High Performance Dairying

April 2014

Lance Gillespie is a graduate of a Rabobank Executive Development Programme

Lance Gillespie, who won the 2011 Rabobank Business Development prize for a management manual, runs a high-altitude dairy farm at Apiti in Manawatu with his wife Katherine, who is setting up a homestay.

Although they never intended originally to milk cows, they bought the farm in a joint venture with Lance’s brother and his wife in 2004.  Lance describes himself as machinery minded.  At first they farmed with Lance’s brother, now they farm the property by themselves after buying out their family in 2007.

They have three children: Ethan, 13, Charlotte, 11, and Lauren, 7.

Table Flat Holdings milks 385 cows on a total of 309ha at the Apiti property, 50km northwest of Palmerston North. They have a 28 a side herringbone shed.

Their five-year average is 187,000kgMS from a milking platform of 145ha. Eighty ha of land is leased for dairying from a neighbour in a lease/swap arrangement.  In turn 160ha of hill slope is leased out to run sheep and cattle.

At 680m above sea level the area is traditionally sheep and beef country, and the high altitude makes them one of the highest suppliers to Fonterra of anywhere in the country.

They currently have two full time staff members including Tim Laris, the farm manager.

Lance says they are always looking for opportunities, and are now focusing on fine-tuning their systems, “tweaking and modifying” and reducing debt.

The farm has medium inputs, and fits into a system four category with around 30% of supplements used. They make their own baleage and also feed pelletised meal through the shed.

Rabobank runs an Executive Development Programme based in Sydney, for farmers from Australia and New Zealand. Since it was set up in 1999 more than 500 farmers have been through the programme, which has two week-long residential modules.

While business management development is still the purpose, the two-part programme now focuses a little more on goal setting, identifying strategies for success and developing individual business plans.

Lance says the course gets you out of your comfort zone and off the farm for two weeks to look at your business without distractions. Dairy farmers were the minority in the group of 36 Australian and NZ primary producers on the course.

He enjoyed meeting the different farmers and learning about their different farming systems. “At the end of the day everyone has the same sort of issues and problems: staff, weather, health and safety.”

“It opened my eyes up to different people.  Yes, I do recommend it if you are in a position in your business where you want to develop yourself and grow.”

“I have never done a university degree. I left my formal education until I got to a point in life where I know what I want to learn, and develop that education in specific areas for where I am at the time.”

Part of the course is a project, and because Lance knew he was going to have some staff changes, he thought “let’s be practical and put this manual together”.

“The 50 page manual gives potential staff an opportunity to look at who we are and what we do. We have put information out there without hiding anything to give them an overview of who we are and our business, my expectations of them, and their expectations of me.”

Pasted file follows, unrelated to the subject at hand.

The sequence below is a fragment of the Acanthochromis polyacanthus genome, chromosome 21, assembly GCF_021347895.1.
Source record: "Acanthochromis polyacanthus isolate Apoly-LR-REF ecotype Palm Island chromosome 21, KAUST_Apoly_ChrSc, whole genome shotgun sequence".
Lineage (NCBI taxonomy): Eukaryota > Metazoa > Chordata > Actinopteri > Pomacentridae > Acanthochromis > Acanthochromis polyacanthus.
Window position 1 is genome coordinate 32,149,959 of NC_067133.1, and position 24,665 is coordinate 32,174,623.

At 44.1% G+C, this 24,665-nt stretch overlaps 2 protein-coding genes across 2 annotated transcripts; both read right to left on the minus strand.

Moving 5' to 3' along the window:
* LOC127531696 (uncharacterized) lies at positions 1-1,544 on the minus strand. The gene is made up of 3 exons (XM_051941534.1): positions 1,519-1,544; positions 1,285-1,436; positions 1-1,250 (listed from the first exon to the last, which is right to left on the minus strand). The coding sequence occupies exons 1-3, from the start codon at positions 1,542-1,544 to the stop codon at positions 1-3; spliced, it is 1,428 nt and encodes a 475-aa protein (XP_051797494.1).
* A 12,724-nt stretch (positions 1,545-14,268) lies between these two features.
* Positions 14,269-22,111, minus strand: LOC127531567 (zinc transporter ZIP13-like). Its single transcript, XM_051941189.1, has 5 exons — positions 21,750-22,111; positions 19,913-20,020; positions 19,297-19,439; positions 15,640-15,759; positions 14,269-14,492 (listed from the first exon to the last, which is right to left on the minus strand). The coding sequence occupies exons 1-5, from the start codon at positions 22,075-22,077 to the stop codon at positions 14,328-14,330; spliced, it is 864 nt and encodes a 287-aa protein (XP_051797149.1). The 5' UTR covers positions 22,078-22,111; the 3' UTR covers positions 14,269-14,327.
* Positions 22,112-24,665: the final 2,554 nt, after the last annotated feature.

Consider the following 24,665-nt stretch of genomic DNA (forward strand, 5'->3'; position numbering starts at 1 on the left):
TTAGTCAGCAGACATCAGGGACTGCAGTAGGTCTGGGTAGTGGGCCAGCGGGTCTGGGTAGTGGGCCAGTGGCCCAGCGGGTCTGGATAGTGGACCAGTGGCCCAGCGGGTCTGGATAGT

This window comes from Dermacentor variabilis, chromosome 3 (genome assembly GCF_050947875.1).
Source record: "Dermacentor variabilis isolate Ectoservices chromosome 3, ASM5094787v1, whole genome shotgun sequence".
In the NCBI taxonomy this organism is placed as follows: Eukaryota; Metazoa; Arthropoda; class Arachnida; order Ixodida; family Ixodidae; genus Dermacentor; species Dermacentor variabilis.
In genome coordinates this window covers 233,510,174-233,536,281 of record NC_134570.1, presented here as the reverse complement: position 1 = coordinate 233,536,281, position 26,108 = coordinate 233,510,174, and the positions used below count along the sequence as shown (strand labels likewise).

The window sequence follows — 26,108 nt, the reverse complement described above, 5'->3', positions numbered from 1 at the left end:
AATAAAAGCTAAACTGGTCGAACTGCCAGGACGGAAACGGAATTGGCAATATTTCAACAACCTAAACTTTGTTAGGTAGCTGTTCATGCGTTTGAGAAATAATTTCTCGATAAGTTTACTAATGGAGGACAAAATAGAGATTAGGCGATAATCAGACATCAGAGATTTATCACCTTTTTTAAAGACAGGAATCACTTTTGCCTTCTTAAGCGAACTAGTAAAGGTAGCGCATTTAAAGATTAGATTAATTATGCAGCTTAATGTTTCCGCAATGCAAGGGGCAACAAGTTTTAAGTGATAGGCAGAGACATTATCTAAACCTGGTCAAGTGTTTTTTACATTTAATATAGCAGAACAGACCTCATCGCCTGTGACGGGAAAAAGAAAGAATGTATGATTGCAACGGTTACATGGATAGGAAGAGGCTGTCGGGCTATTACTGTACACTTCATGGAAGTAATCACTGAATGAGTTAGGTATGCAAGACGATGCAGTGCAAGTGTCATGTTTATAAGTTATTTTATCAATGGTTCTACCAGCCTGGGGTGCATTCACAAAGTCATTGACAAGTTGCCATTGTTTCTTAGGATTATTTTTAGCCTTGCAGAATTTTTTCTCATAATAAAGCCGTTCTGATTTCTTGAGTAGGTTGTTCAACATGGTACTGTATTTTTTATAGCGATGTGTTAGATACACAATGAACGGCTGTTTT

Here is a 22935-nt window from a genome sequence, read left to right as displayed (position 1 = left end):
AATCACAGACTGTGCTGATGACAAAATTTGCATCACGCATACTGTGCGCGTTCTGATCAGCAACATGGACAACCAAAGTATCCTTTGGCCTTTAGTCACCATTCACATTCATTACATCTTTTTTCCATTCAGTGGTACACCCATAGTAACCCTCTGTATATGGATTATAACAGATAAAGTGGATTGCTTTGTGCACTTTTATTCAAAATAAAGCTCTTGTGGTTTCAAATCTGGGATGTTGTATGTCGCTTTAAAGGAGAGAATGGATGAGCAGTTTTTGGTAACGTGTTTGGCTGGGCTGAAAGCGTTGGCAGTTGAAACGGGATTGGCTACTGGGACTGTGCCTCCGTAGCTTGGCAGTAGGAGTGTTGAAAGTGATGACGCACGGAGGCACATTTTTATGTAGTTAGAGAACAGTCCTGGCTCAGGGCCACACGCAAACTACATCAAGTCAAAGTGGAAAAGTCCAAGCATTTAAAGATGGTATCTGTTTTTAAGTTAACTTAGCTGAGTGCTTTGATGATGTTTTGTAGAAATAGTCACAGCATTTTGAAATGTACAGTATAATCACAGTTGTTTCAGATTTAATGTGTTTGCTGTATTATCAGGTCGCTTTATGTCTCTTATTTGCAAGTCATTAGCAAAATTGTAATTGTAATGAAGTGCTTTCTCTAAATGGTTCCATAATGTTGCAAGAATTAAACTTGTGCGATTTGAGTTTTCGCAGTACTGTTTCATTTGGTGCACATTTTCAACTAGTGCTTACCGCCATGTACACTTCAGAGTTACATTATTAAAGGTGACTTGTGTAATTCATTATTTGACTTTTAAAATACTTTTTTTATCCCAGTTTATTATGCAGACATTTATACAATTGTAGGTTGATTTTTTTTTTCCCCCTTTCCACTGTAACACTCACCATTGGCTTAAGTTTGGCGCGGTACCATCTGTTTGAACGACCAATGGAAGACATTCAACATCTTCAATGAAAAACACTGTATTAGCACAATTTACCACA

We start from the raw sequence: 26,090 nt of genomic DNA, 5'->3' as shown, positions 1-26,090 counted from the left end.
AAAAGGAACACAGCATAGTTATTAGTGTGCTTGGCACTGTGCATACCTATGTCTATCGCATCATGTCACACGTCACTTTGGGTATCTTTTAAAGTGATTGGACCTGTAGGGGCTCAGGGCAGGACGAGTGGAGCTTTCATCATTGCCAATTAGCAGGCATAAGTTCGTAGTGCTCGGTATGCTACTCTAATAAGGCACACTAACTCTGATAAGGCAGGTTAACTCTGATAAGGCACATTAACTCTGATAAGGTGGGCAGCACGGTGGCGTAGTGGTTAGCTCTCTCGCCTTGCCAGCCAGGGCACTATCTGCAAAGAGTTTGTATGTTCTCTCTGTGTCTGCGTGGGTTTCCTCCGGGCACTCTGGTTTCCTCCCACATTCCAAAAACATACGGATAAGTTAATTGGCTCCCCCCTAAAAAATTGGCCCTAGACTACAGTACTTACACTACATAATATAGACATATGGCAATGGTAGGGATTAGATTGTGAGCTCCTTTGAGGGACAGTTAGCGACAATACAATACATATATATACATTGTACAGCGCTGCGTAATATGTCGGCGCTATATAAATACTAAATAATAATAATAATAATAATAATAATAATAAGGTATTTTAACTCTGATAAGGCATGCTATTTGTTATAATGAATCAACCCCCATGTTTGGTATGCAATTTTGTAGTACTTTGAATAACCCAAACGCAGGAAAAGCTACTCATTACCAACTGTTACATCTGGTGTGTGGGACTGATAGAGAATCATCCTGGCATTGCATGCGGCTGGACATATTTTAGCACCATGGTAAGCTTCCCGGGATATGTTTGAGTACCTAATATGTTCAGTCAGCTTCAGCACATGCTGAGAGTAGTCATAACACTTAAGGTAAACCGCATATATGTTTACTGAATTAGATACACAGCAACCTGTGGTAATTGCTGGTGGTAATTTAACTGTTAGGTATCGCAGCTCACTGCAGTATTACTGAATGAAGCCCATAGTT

He wanted to focus on being able to attract and retain staff to the business. “I see human resource management as the key to running a successful farm business in this challenging environment where we are competing for the right people to fill positions.”

The manual includes :

  • Introduction
  • Background on our family and where we’ve come from
  • Farm information
  • A look at our business values and philosophies
  • Policy and procedures
  • Job descriptions for everyone
  • A section on employment and orientation procedures
  • The year in overview: a broad view of what happens each month of the year and what is expected to happen
  • Recent articles on awards and achievements
  • A detailed farm map

Showing prospective staff the manual means there are no surprises for an employee coming onto the farm.

“It gave me peace of mind that I have done everything I could to make the farm a warm and inviting place because they had the information provided to them.”

Lance’s wife Katherine, who is a nurse by training, is now mainly focused on the children. She also works in the office and does relief milking on the farm.  She also attended the Rabobank course – in the second week partners were invited to join the participants.

Part of that time was spent thinking about other opportunities for her and as a result of that process, Katherine is setting up a homestay on the farm.

As the manual is a living document, it is being upgraded.

Lance is also writing a separate manual on governance strategies and polices to use with financial advisors and other key people. 

The Gillespies are also part of DairyNZ’s farm-based governance development programme called “Mark and Measure.  “It’s an opportunity to let us look at our business from another angle.”

The cowshed had a $90,000 ADF system installed in March 2011. Lance says “We had two people in the cowshed previously, now with the ADF system and cup removers we have removed one labour unit for three-quarters of the milking.”

“The cows get teat sprayed within the cups as the cups are coming off, and there is a flushing cycle to remove any cross contamination between cows. Most people put it in for somatic cell count reasons; we didn’t have that problem, we wanted to save labour and reduce costs.”

Lance and Katherine have been farming biologically for several years, and use liquid fertilisers on the farm, which Lance sprays on. He also does VSA (visual soil assessments) and works with Abron advisors.